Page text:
Sainsbury’s have a history with  this kind of advertising. Recent online commercials for their bank featured mums and dads waiting while their kids did swimming or gymnastics. The parents were then subjected to some guerrilla pampering. At the end of these two minute slots, the words ‘Sainsbury’s Bank’ appeared. They were utterly baffling but suggest that for Sainsbury’s ‘feelgood’ is better than hard competitive facts and compelling reasons to buy. Maybe the public will love their Christmas offering so much that they will turn their backs on Tesco and drive the extra mile to Sainsbury’s (in my experience, we all go to the store that’s nearest). But I can’t help feeling that Jamie or Delia and a bit of food porn might be more compelling. Or, here’s an idea – rather than do ads that make us feel good, why not actually put good back into a community and film that? If I felt that my Christmas food money was going to keep oldies warm through the winter, or find homes for rescue dogs, I might drive that extra mile.

Cadbury’s Christmas ad gave me a cold frisson of fear. I saw no joy or excitement, simply some young tearaways given free range to destroy something. For the right brand – a political party, for example, this would be incredibly powerful. There is no context to the ad. We don’t know where it is. We don’t know who the kids are. We haven’t been told what they know. All we see is purple, and destruction. A few years ago, Cadburys were lauded for an ad where a Gorilla played percussion to a Phil Collins track. It won every award on the circuit. As a chocaholic, I watched with interest but felt detached from the whole indulgent chocolate munching experience. This current contender and it’s lack of product, information or benefit (other than ‘kids love it’) leaves me just as cold. 15 years ago, an ad I wrote for Blackcurrant Tango won plenty of awards. In it, a man spends a minute and a half talking about the product and why he feels passionate about it. Is that so old fashioned? Has advertising become an entertainment channel rather than a sales tool? I’m ranting and it’s time to move to Morrison’s.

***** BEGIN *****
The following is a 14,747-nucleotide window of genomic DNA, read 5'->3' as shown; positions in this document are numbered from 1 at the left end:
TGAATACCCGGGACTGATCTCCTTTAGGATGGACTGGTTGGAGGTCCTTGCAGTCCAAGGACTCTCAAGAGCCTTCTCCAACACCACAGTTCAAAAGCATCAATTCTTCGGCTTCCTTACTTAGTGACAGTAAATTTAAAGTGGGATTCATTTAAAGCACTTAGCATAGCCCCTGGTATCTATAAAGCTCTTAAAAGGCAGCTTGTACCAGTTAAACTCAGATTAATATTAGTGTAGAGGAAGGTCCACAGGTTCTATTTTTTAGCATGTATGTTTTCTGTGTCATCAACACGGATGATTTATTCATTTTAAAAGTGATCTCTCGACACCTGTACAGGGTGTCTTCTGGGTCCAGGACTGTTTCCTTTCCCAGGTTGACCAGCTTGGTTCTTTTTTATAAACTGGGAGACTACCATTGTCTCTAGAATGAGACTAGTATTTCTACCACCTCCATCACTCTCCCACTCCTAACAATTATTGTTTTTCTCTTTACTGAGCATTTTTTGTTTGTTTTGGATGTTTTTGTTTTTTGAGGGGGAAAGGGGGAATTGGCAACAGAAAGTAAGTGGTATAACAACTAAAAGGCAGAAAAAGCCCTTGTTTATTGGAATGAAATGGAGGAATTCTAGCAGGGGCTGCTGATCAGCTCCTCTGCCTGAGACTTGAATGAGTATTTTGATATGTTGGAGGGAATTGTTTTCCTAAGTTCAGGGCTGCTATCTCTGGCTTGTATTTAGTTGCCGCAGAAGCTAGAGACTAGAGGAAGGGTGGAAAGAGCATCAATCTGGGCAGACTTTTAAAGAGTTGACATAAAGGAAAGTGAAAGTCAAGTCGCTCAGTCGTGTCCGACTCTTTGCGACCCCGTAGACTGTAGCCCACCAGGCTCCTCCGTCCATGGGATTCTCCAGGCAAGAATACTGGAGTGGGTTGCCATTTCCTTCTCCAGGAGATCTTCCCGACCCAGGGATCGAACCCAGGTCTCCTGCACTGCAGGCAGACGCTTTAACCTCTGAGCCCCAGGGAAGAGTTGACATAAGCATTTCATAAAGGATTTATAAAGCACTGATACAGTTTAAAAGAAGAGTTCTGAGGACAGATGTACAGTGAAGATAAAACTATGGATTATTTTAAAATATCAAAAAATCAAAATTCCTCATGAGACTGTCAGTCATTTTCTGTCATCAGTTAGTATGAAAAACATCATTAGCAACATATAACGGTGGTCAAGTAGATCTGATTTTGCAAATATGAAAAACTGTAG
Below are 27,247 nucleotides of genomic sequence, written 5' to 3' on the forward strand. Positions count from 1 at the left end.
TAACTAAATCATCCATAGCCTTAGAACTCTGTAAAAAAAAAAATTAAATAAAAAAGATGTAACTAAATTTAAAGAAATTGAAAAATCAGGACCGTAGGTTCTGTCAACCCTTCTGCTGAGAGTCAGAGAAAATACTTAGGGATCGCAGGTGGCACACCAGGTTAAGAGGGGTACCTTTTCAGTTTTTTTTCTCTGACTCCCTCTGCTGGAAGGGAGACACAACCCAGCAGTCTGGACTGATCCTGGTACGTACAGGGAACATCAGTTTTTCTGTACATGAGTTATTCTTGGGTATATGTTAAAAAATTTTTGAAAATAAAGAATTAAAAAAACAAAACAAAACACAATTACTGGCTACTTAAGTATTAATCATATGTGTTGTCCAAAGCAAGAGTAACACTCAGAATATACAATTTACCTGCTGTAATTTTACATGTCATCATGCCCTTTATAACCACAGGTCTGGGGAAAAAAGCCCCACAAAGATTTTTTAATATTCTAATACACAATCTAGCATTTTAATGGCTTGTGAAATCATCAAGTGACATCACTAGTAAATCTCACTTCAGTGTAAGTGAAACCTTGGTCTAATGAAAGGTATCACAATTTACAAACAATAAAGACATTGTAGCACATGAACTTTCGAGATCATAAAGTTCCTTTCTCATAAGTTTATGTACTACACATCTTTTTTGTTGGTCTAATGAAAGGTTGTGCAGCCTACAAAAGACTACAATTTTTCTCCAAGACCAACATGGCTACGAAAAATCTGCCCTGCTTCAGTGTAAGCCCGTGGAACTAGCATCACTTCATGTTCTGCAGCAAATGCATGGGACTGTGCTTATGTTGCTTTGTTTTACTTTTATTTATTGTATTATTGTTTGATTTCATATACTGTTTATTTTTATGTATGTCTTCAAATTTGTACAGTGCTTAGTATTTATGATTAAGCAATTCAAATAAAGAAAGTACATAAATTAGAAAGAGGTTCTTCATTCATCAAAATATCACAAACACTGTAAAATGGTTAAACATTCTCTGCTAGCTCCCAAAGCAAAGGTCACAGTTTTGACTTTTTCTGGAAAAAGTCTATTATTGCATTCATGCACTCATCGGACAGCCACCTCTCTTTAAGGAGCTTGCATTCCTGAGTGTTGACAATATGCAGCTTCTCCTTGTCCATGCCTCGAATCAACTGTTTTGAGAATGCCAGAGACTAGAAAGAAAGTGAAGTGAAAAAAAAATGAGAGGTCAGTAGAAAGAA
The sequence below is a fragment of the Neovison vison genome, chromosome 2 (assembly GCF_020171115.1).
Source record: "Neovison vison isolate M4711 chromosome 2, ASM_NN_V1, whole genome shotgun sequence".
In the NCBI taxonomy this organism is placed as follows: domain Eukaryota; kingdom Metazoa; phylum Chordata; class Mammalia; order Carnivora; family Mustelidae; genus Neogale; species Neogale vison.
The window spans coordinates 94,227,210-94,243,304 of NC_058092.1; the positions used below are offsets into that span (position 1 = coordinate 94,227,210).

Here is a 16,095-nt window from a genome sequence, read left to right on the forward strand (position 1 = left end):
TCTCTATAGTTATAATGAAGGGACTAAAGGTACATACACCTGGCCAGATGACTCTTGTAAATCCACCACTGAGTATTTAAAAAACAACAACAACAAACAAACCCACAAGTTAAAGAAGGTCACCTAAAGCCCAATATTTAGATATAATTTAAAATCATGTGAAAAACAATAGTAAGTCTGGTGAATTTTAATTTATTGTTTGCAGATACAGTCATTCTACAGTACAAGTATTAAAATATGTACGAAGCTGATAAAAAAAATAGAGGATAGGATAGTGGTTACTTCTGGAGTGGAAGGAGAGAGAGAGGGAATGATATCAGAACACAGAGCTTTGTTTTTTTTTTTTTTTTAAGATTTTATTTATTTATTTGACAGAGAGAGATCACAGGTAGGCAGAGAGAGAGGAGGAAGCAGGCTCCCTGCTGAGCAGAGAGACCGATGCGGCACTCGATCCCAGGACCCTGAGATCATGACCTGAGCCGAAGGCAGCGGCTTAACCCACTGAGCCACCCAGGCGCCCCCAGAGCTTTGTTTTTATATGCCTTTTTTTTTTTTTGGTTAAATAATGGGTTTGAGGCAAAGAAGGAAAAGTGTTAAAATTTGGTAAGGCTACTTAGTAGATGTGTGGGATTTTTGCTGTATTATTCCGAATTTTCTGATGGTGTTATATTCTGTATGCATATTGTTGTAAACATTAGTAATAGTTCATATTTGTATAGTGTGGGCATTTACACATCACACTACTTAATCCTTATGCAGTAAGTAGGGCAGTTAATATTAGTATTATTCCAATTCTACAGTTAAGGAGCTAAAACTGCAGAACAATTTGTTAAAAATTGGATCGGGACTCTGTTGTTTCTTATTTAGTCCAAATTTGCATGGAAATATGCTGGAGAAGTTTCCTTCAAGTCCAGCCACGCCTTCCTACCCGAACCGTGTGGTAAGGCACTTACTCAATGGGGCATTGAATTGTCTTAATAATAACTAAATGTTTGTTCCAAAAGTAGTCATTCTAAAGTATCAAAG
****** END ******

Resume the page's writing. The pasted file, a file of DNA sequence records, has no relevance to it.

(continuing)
There’s no point in me adding to what has already been said about this. Campaign voted it ‘Turkey of the Week.’ I do think Morrison’s could have tried harder – at their best, Ant and Dec can be hilarious and it’s a shame they have been squandered. But wait! I see a Christmas meal. I see product! I see festivity. I see Christmas in the context of how the brand can help you feed your mob. And for that simple reason, I am probably the only person in Adland (aside from the Morrison’s team)  who thinks that, of all the Christmas ads being discussed by advertising’s great and good, that this is the hardest working one of the batch.

I’m left wondering why so many brands take their eye off the ball at Christmas. Selling ‘feelgood’ will make you stand out if no one else is doing it. If everyone does it, the public are left wondering why to choose your product over someone else’s. It leaves the field wide open to someone who is prepared to give the public information and compelling reasons to consider them. One day, a Christmas advertiser will stop following the herd and make something truly spectacular.